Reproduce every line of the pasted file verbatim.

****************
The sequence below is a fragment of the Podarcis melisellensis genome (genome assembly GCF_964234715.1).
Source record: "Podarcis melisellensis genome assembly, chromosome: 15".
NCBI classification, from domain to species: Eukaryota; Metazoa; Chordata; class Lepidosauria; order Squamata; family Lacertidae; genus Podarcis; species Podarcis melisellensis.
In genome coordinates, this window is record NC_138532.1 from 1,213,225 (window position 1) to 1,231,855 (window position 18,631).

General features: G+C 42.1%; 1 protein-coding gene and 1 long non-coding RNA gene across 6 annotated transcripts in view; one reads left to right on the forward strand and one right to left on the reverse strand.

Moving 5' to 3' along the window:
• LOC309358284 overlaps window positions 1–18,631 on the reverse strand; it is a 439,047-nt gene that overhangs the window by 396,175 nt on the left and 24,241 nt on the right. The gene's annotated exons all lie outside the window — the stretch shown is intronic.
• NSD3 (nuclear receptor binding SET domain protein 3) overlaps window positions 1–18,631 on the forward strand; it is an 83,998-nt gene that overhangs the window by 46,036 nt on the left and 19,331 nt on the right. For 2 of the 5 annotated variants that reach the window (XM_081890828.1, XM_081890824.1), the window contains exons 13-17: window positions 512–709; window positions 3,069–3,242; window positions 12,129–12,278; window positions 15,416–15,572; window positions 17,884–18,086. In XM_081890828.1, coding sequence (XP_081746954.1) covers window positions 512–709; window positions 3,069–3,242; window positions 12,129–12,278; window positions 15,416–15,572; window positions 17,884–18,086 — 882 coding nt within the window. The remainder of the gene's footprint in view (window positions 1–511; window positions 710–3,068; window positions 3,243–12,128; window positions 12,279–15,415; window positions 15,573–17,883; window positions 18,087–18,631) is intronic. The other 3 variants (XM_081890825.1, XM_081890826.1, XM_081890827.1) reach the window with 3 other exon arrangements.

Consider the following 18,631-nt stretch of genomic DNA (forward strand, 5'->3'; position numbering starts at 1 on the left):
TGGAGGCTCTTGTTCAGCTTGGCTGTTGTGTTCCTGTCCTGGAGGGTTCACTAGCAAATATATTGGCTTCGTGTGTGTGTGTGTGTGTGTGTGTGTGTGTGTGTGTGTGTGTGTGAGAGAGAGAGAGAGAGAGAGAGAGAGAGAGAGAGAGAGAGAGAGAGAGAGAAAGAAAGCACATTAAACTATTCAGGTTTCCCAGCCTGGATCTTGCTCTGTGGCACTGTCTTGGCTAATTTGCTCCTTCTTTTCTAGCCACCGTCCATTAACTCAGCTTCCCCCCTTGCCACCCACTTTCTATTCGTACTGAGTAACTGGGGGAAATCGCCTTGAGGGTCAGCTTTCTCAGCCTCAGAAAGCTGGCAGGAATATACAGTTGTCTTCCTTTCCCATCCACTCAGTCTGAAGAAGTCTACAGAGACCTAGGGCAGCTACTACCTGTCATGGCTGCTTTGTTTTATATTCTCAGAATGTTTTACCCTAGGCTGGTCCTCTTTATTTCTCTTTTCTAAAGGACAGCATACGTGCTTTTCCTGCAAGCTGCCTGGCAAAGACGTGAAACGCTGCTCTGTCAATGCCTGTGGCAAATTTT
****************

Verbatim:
The sequence below is a fragment of the Podarcis melisellensis genome (genome assembly GCF_964234715.1).
Source record: "Podarcis melisellensis genome assembly, chromosome: 15".
NCBI classification, from domain to species: Eukaryota; Metazoa; Chordata; class Lepidosauria; order Squamata; family Lacertidae; genus Podarcis; species Podarcis melisellensis.
In genome coordinates, this window is record NC_138532.1 from 1,213,225 (window position 1) to 1,231,855 (window position 18,631).

General features: G+C 42.1%; 1 protein-coding gene and 1 long non-coding RNA gene across 6 annotated transcripts in view; one reads left to right on the forward strand and one right to left on the reverse strand.

Moving 5' to 3' along the window:
• LOC309358284 overlaps window positions 1–18,631 on the reverse strand; it is a 439,047-nt gene that overhangs the window by 396,175 nt on the left and 24,241 nt on the right. The gene's annotated exons all lie outside the window — the stretch shown is intronic.
• NSD3 (nuclear receptor binding SET domain protein 3) overlaps window positions 1–18,631 on the forward strand; it is an 83,998-nt gene that overhangs the window by 46,036 nt on the left and 19,331 nt on the right. For 2 of the 5 annotated variants that reach the window (XM_081890828.1, XM_081890824.1), the window contains exons 13-17: window positions 512–709; window positions 3,069–3,242; window positions 12,129–12,278; window positions 15,416–15,572; window positions 17,884–18,086. In XM_081890828.1, coding sequence (XP_081746954.1) covers window positions 512–709; window positions 3,069–3,242; window positions 12,129–12,278; window positions 15,416–15,572; window positions 17,884–18,086 — 882 coding nt within the window. The remainder of the gene's footprint in view (window positions 1–511; window positions 710–3,068; window positions 3,243–12,128; window positions 12,279–15,415; window positions 15,573–17,883; window positions 18,087–18,631) is intronic. The other 3 variants (XM_081890825.1, XM_081890826.1, XM_081890827.1) reach the window with 3 other exon arrangements.

Consider the following 18,631-nt stretch of genomic DNA (forward strand, 5'->3'; position numbering starts at 1 on the left):
TGGAGGCTCTTGTTCAGCTTGGCTGTTGTGTTCCTGTCCTGGAGGGTTCACTAGCAAATATATTGGCTTCGTGTGTGTGTGTGTGTGTGTGTGTGTGTGTGTGTGTGTGTGTGTGAGAGAGAGAGAGAGAGAGAGAGAGAGAGAGAGAGAGAGAGAGAGAGAGAGAAAGAAAGCACATTAAACTATTCAGGTTTCCCAGCCTGGATCTTGCTCTGTGGCACTGTCTTGGCTAATTTGCTCCTTCTTTTCTAGCCACCGTCCATTAACTCAGCTTCCCCCCTTGCCACCCACTTTCTATTCGTACTGAGTAACTGGGGGAAATCGCCTTGAGGGTCAGCTTTCTCAGCCTCAGAAAGCTGGCAGGAATATACAGTTGTCTTCCTTTCCCATCCACTCAGTCTGAAGAAGTCTACAGAGACCTAGGGCAGCTACTACCTGTCATGGCTGCTTTGTTTTATATTCTCAGAATGTTTTACCCTAGGCTGGTCCTCTTTATTTCTCTTTTCTAAAGGACAGCATACGTGCTTTTCCTGCAAGCTGCCTGGCAAAGACGTGAAACGCTGCTCTGTCAATGCCTGTGGCAAATTTT